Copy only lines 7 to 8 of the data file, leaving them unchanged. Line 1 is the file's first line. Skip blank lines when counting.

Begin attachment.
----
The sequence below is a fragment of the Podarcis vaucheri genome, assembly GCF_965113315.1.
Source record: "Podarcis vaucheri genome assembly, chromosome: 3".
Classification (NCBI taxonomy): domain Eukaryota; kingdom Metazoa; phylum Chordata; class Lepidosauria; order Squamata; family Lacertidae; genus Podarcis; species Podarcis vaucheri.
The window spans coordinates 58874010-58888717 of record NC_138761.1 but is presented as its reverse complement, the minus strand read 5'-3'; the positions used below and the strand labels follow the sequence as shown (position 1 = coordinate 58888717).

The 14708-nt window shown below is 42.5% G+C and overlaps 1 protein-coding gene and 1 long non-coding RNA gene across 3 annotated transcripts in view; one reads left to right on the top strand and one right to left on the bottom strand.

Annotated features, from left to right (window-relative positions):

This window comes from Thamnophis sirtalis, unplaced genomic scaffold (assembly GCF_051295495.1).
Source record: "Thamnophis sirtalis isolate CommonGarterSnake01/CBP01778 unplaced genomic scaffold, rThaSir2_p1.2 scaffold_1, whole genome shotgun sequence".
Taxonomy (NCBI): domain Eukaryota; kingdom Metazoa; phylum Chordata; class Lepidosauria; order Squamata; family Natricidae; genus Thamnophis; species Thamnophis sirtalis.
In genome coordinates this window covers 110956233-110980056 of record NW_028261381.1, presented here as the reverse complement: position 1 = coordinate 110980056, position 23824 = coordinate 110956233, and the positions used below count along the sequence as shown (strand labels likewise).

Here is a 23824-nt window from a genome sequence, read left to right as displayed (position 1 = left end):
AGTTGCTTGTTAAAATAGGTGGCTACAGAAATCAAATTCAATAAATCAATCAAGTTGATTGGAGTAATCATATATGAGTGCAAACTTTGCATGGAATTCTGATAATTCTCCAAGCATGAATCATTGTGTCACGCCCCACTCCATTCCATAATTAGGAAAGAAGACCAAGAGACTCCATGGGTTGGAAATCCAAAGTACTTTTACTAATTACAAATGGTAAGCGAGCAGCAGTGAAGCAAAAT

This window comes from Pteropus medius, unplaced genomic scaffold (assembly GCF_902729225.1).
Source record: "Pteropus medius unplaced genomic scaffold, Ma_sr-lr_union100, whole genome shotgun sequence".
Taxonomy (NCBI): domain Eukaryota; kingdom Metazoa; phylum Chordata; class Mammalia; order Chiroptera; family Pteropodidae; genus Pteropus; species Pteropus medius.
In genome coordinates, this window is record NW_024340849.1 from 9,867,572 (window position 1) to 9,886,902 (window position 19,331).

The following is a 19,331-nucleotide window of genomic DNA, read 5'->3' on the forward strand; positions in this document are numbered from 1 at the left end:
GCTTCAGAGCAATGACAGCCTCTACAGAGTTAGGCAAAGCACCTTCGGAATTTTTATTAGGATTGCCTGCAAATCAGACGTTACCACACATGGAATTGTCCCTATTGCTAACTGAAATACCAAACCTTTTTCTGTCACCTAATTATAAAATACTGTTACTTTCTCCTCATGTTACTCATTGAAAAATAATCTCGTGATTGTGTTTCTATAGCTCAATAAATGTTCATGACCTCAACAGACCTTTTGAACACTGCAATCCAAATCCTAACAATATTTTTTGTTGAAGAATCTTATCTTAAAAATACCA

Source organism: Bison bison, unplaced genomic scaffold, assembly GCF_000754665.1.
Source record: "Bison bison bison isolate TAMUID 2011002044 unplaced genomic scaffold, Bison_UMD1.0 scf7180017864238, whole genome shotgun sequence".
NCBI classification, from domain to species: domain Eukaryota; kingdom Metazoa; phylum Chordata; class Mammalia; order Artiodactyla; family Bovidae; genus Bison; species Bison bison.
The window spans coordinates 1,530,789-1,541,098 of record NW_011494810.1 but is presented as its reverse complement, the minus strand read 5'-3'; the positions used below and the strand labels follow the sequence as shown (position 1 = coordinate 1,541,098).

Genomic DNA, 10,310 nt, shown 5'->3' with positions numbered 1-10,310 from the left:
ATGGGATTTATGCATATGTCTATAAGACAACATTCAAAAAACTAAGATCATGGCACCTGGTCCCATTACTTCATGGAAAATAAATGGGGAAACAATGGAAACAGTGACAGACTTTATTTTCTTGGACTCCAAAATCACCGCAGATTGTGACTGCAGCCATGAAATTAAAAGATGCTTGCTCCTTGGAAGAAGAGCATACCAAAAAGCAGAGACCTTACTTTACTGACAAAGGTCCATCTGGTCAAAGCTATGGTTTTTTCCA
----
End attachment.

This window comes from Thamnophis sirtalis, unplaced genomic scaffold (assembly GCF_051295495.1).
Source record: "Thamnophis sirtalis isolate CommonGarterSnake01/CBP01778 unplaced genomic scaffold, rThaSir2_p1.2 scaffold_1, whole genome shotgun sequence".